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Gift from Ethiopian university helps combat crop-destroying weed

March 14, 2016

Two beetles on a parthenium weed leaf
Two beetles munch on parthenium weed at Haramaya University in Ethiopia.

As Ethiopia faces drought and famine, the invasive weed parthenium further complicates the country's precarious food situation. A university president in Ethiopia recently gave a Virginia Tech led team a gift to help in the country's fight against the damaging weed. 

Chemeda Fininsa, president of Haramaya Agricultural University, presented 100,000 Birr, roughly $5,000, in support of the parthenium project. The exchange occurred when the team from Virginia Tech's Integrated Pest Management Innovation Lab visited the university while leading a workshop on parthenium for Ethiopian farmers, scientists, and policymakers.

 Haramaya Agricultural University is the site of one of the project's facilities where bioagents – agents employed in the practice of natural pest control – are reared. The university has been a partner with Virginia Tech since 2005.

Parthenium is native to the Americas but found its way to East Africa in the 1970s. Farmers call it "faramsissa," meaning "sign your land away," in the local Oromiya language. The weed destroys native crops, causes rashes in people, and, when consumed by animals, taints meat and dairy products.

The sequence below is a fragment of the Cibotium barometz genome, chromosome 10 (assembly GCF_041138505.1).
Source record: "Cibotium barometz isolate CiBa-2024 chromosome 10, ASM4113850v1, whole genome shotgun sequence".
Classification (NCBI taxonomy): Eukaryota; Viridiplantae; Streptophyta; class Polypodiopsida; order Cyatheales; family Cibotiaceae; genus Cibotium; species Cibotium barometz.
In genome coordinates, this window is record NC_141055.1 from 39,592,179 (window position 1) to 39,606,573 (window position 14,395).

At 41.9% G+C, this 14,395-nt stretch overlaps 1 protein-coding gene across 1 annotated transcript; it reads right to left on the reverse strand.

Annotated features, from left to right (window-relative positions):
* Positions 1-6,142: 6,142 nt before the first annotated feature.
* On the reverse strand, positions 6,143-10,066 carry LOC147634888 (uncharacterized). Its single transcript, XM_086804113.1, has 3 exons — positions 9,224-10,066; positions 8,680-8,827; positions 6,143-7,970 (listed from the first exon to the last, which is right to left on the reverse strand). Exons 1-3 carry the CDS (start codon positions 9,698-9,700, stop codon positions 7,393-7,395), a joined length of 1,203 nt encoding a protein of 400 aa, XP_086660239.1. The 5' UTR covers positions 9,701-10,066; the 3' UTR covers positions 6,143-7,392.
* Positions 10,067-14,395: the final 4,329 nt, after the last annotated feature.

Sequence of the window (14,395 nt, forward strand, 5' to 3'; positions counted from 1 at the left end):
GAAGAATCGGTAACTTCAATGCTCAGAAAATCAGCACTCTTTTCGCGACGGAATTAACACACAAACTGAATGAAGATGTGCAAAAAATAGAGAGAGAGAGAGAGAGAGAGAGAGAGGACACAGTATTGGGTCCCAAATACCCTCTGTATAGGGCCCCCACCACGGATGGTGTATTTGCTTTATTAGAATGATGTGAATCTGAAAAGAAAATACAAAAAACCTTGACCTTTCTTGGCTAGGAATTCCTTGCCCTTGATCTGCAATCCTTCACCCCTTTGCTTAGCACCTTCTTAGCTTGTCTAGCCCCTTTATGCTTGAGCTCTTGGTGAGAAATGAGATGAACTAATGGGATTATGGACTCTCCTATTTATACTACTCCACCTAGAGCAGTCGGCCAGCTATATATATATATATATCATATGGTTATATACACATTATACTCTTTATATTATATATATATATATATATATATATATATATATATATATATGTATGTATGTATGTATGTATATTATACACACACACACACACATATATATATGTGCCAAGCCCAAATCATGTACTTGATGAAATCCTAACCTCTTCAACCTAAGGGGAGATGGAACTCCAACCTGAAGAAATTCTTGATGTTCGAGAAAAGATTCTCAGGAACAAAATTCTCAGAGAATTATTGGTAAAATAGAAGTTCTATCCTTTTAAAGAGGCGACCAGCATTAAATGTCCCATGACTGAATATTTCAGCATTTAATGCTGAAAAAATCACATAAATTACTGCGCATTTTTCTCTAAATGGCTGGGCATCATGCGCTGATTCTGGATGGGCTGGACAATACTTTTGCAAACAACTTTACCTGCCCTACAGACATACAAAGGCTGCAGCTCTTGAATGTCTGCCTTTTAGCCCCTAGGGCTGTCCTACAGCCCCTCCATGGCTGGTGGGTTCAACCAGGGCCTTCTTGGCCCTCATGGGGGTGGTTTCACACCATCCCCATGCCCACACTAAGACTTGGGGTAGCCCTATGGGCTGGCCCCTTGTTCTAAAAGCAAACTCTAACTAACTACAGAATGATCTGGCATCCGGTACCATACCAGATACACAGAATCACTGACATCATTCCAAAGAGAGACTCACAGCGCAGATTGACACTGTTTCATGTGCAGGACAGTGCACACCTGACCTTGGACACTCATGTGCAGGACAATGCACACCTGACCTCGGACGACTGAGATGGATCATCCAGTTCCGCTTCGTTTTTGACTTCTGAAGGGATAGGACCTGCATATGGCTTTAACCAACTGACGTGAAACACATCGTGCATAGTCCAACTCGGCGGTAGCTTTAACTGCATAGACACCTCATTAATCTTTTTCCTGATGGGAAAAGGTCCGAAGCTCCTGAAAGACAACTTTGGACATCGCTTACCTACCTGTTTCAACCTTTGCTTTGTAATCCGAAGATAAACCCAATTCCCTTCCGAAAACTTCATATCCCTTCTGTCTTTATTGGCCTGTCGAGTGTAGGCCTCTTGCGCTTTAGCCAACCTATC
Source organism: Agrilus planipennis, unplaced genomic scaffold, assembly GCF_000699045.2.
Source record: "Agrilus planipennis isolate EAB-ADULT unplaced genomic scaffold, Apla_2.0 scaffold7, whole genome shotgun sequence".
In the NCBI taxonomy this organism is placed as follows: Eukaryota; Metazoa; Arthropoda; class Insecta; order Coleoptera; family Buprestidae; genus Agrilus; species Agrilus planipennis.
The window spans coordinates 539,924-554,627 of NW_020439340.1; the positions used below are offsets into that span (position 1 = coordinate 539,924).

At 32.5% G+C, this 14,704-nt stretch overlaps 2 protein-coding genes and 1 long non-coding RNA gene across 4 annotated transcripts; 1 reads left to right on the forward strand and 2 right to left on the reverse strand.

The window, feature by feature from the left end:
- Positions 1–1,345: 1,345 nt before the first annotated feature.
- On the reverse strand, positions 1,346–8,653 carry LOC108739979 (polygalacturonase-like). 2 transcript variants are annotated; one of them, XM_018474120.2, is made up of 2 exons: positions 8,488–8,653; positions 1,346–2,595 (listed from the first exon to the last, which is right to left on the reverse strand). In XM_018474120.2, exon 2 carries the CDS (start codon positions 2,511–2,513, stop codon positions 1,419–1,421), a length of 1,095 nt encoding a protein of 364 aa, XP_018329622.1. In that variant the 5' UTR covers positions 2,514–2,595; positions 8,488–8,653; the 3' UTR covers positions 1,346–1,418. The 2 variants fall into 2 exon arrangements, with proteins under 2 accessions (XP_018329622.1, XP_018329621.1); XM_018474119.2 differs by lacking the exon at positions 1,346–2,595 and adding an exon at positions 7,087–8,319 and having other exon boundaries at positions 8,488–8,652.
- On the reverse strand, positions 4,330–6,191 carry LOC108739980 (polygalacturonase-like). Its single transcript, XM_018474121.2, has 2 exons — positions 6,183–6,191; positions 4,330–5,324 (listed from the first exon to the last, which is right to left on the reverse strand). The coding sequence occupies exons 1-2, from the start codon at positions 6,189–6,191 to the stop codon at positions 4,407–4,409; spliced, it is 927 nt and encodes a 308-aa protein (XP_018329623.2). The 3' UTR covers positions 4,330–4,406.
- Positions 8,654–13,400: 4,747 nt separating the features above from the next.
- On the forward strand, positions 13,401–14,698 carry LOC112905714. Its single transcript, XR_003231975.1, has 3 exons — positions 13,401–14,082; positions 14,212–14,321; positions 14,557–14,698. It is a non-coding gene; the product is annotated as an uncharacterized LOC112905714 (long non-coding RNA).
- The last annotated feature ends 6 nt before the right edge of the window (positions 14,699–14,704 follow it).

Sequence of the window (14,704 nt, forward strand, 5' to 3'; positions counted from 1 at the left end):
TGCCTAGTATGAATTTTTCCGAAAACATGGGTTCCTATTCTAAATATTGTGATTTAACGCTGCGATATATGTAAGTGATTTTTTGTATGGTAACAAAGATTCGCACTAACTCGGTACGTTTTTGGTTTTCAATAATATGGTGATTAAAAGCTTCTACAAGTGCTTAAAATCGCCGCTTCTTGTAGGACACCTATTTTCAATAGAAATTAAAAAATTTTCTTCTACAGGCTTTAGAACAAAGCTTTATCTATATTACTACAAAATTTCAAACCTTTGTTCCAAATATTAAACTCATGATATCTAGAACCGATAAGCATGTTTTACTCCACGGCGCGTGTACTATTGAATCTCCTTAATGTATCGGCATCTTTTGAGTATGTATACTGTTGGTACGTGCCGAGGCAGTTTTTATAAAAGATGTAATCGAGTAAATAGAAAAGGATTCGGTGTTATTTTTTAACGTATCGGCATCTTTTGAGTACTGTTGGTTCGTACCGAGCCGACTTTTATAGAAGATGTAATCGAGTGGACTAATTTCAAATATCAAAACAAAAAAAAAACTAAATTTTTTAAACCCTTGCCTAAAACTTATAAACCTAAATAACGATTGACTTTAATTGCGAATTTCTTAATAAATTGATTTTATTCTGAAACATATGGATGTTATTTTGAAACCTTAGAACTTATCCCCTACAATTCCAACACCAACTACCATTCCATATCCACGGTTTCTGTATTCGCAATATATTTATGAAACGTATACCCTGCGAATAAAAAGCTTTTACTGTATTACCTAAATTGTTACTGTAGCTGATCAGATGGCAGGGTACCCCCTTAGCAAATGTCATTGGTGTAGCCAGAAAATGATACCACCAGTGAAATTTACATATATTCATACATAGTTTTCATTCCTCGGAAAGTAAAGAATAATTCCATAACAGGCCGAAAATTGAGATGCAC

The Virginia Tech led lab's parthenium project increases the amount of two previously approved biocontrol agents slated for release into fields. These biocontrol agents are the leaf-feeding beetle, called the parthenium beetle or Mexican beetle, and a stem-boring weevil. The team is also evaluating a new beetle involved in parthenium control.

"This grant not only enhances field establishment of these bioagents against parthenium, but it also strengthens collaboration in our efforts to suppress this weed and represents a vote of confidence in the work we're doing," said Muni Muniappan, director of the Integrated Pest Management Innovation Lab, funded by the U.S. Agency for International Development.

The project on the invasive weed is one of eight similar projects in seven countries focusing on developing integrated pest management solutions to agricultural problems.

The Integrated Pest Management Innovation Lab is a project of the Office of International Research, Education, and Development, part of Outreach and International Affairs.

Written by Stephanie Parker

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